Over at thewealthydentist.com in July 27, 2014, Jim Du Molin, gave five video marketing tips for optimizing your dental videos for YouTube, see http://www.thewealthydentist.com/blog/4565/dental-video-marketing-how-to-optimize-your-youtube-dental-videos/.
For dentists who are interested in utilizing videos and particularly uploading them to YouTube, the 5 tips are worth following. Jim says that you should plan your video title and utilize it with your dental practice name and geo-targeted keywords. Jim further recommends writing out in words on the screen what you are saying in the video. This can help to allow search engines to direct users to your video.
Jim further advocates for thinking carefully about the tags you connect your video with as these connect your video with other videos on YouTube with like tags. The fourth tip is to utilize the description area and include contact information such as the phone number of your practice and website. The final tip is to share your videos on the different social networks such as Twitter, Facebook, and Google plus.
The tips Jim suggests seem like good advice for dentists who are involved or would like to become involved with dental videos on YouTube.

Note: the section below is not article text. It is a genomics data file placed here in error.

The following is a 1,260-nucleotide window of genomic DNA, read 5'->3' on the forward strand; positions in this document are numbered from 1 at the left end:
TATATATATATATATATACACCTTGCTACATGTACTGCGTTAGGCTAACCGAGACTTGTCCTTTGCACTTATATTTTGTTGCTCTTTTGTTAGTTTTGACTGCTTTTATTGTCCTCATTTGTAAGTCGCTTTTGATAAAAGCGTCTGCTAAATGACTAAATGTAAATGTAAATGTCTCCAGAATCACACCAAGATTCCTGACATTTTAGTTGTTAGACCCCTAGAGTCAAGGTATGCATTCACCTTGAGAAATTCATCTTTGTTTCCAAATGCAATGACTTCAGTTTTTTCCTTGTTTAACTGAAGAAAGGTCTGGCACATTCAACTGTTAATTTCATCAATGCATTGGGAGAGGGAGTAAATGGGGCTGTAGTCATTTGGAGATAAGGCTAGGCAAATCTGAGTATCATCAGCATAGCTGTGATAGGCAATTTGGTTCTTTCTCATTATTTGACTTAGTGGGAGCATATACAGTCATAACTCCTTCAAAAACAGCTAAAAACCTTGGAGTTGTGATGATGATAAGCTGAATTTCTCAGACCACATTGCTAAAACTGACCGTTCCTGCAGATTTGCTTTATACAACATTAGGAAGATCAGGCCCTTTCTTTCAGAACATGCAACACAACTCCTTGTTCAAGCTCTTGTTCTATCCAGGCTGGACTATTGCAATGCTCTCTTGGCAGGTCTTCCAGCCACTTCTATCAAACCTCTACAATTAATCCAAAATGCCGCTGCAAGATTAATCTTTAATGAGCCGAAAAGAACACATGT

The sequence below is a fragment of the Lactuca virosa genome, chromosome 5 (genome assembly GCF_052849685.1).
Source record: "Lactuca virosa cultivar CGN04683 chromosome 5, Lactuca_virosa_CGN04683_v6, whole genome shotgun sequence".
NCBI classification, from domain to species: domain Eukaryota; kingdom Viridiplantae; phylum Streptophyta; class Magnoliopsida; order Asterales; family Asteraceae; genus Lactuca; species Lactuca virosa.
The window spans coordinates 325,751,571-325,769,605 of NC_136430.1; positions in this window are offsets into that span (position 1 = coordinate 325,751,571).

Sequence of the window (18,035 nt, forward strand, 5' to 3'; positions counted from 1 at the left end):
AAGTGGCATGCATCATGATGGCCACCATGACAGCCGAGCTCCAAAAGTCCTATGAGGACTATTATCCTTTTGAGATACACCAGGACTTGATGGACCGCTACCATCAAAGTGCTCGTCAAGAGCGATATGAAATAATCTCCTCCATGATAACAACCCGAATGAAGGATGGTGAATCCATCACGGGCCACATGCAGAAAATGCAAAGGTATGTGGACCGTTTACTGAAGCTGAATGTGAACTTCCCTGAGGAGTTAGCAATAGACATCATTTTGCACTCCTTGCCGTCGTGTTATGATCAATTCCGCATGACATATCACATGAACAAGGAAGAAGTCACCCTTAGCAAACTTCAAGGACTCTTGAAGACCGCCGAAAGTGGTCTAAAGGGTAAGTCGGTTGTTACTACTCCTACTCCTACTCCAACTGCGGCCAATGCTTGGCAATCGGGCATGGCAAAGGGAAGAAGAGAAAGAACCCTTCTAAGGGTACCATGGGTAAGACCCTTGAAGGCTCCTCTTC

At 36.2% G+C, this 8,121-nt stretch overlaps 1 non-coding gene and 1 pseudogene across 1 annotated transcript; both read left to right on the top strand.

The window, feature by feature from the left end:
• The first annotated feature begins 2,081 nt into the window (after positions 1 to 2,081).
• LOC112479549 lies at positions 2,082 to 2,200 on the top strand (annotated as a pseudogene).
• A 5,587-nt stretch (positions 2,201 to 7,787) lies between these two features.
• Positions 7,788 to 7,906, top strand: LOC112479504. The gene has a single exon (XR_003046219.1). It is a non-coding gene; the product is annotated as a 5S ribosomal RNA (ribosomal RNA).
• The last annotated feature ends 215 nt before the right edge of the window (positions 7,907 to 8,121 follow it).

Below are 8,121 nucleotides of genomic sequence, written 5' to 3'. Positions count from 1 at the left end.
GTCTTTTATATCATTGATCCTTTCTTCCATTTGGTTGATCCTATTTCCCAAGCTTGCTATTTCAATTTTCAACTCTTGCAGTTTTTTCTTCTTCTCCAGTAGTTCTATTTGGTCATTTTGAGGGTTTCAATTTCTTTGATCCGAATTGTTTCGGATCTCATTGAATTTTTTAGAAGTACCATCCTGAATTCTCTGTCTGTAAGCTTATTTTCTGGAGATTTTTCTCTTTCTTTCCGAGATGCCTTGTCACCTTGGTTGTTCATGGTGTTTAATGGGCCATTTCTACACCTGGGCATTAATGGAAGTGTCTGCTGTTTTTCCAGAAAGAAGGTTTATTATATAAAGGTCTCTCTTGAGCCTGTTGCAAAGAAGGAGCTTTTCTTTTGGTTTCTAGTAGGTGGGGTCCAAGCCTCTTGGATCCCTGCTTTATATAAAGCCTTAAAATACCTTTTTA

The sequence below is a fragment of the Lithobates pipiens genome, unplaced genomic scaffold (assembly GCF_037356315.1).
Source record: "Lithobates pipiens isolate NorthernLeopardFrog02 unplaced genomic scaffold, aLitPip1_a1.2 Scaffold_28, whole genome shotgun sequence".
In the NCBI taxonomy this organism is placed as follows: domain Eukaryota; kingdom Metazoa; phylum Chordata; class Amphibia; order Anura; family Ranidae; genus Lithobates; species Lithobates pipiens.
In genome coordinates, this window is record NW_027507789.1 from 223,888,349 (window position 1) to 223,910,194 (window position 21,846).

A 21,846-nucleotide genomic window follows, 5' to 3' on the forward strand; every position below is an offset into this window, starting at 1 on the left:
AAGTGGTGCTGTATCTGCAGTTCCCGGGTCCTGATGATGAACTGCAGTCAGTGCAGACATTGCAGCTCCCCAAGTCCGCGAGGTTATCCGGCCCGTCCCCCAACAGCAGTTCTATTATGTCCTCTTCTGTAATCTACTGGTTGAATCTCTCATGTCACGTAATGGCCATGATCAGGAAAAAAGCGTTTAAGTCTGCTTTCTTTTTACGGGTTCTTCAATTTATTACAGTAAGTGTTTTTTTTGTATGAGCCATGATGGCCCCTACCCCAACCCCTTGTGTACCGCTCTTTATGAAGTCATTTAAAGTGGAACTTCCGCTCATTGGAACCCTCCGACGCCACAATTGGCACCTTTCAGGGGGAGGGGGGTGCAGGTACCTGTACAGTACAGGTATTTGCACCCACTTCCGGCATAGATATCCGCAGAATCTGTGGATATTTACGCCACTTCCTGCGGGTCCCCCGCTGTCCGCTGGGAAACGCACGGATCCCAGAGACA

In the past I have posted a few videos from YouTube that were used by a dental practice, see the post http://blog.teethremoval.com/wisdom-teeth-extraction-videos-on-youtube-to-promote-dental-practices/. In his post on The Wealthy Dentist, Jim doesn’t go into any of what he recommends dentists put in the content of their videos. In my opinion, one should make the content educational and try to limit any overly promotional aspects.
For example, one could make a video with a patient which shows or attempts to re-create some procedure or treatment offered such as a simple cleaning. The dentist or patient could help describe what to expect during the procedure or treatment, how long it took, what was felt, what was done, and etc. In the past I was critical of a video where a dentist described wisdom teeth removal with a patient because the patient said the surgery didn’t hurt and she didn’t feel anything. I just find it hard to believe that no pain and nothing unusual would be experienced either during the surgery, several hours after the surgery, or in the days following the surgery so I wasn’t sure how realistic this description was.